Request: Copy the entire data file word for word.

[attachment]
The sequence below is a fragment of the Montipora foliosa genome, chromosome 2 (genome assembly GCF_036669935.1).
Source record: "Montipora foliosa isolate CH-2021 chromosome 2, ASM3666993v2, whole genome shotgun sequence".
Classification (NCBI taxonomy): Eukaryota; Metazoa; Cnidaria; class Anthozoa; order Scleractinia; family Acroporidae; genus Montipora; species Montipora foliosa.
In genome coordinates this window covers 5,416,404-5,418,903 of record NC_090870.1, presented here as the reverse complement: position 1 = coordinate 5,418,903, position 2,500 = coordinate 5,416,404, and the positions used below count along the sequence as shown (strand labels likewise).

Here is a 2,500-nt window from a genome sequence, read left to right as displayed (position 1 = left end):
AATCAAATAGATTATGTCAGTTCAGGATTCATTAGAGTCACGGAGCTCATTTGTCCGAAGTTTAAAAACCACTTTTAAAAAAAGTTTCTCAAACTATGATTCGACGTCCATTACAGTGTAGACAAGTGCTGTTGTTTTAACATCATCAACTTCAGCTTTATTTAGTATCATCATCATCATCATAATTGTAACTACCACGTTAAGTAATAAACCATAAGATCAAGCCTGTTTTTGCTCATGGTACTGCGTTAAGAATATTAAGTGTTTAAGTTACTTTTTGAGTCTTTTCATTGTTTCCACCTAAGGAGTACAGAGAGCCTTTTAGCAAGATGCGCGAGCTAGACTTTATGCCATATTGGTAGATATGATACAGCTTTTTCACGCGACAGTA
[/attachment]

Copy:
The sequence below is a fragment of the Montipora foliosa genome, chromosome 2 (genome assembly GCF_036669935.1).
Source record: "Montipora foliosa isolate CH-2021 chromosome 2, ASM3666993v2, whole genome shotgun sequence".
Classification (NCBI taxonomy): Eukaryota; Metazoa; Cnidaria; class Anthozoa; order Scleractinia; family Acroporidae; genus Montipora; species Montipora foliosa.
In genome coordinates this window covers 5,416,404-5,418,903 of record NC_090870.1, presented here as the reverse complement: position 1 = coordinate 5,418,903, position 2,500 = coordinate 5,416,404, and the positions used below count along the sequence as shown (strand labels likewise).

Here is a 2,500-nt window from a genome sequence, read left to right as displayed (position 1 = left end):
AATCAAATAGATTATGTCAGTTCAGGATTCATTAGAGTCACGGAGCTCATTTGTCCGAAGTTTAAAAACCACTTTTAAAAAAAGTTTCTCAAACTATGATTCGACGTCCATTACAGTGTAGACAAGTGCTGTTGTTTTAACATCATCAACTTCAGCTTTATTTAGTATCATCATCATCATCATAATTGTAACTACCACGTTAAGTAATAAACCATAAGATCAAGCCTGTTTTTGCTCATGGTACTGCGTTAAGAATATTAAGTGTTTAAGTTACTTTTTGAGTCTTTTCATTGTTTCCACCTAAGGAGTACAGAGAGCCTTTTAGCAAGATGCGCGAGCTAGACTTTATGCCATATTGGTAGATATGATACAGCTTTTTCACGCGACAGTA